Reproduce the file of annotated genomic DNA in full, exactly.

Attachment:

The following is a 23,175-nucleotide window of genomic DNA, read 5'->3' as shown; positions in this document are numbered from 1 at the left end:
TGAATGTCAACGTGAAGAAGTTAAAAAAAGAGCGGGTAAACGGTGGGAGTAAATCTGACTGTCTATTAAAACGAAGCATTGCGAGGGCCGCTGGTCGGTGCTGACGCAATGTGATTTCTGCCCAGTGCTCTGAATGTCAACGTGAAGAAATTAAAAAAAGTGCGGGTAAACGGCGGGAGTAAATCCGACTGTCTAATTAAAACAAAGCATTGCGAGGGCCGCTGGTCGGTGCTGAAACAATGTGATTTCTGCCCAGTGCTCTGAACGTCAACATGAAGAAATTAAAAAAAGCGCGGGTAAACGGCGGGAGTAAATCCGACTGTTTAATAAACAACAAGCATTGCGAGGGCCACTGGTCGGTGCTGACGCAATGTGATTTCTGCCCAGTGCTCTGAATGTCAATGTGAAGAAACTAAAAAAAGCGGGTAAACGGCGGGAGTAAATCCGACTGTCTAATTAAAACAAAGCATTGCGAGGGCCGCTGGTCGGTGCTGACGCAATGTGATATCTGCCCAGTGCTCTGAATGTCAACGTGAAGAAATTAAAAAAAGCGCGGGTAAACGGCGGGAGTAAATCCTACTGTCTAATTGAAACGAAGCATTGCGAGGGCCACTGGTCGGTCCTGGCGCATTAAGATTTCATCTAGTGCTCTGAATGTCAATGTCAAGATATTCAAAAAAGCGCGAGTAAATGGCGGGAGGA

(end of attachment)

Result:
The following is a 23,175-nucleotide window of genomic DNA, read 5'->3' as shown; positions in this document are numbered from 1 at the left end:
TGAATGTCAACGTGAAGAAGTTAAAAAAAGAGCGGGTAAACGGTGGGAGTAAATCTGACTGTCTATTAAAACGAAGCATTGCGAGGGCCGCTGGTCGGTGCTGACGCAATGTGATTTCTGCCCAGTGCTCTGAATGTCAACGTGAAGAAATTAAAAAAAGTGCGGGTAAACGGCGGGAGTAAATCCGACTGTCTAATTAAAACAAAGCATTGCGAGGGCCGCTGGTCGGTGCTGAAACAATGTGATTTCTGCCCAGTGCTCTGAACGTCAACATGAAGAAATTAAAAAAAGCGCGGGTAAACGGCGGGAGTAAATCCGACTGTTTAATAAACAACAAGCATTGCGAGGGCCACTGGTCGGTGCTGACGCAATGTGATTTCTGCCCAGTGCTCTGAATGTCAATGTGAAGAAACTAAAAAAAGCGGGTAAACGGCGGGAGTAAATCCGACTGTCTAATTAAAACAAAGCATTGCGAGGGCCGCTGGTCGGTGCTGACGCAATGTGATATCTGCCCAGTGCTCTGAATGTCAACGTGAAGAAATTAAAAAAAGCGCGGGTAAACGGCGGGAGTAAATCCTACTGTCTAATTGAAACGAAGCATTGCGAGGGCCACTGGTCGGTCCTGGCGCATTAAGATTTCATCTAGTGCTCTGAATGTCAATGTCAAGATATTCAAAAAAGCGCGAGTAAATGGCGGGAGGA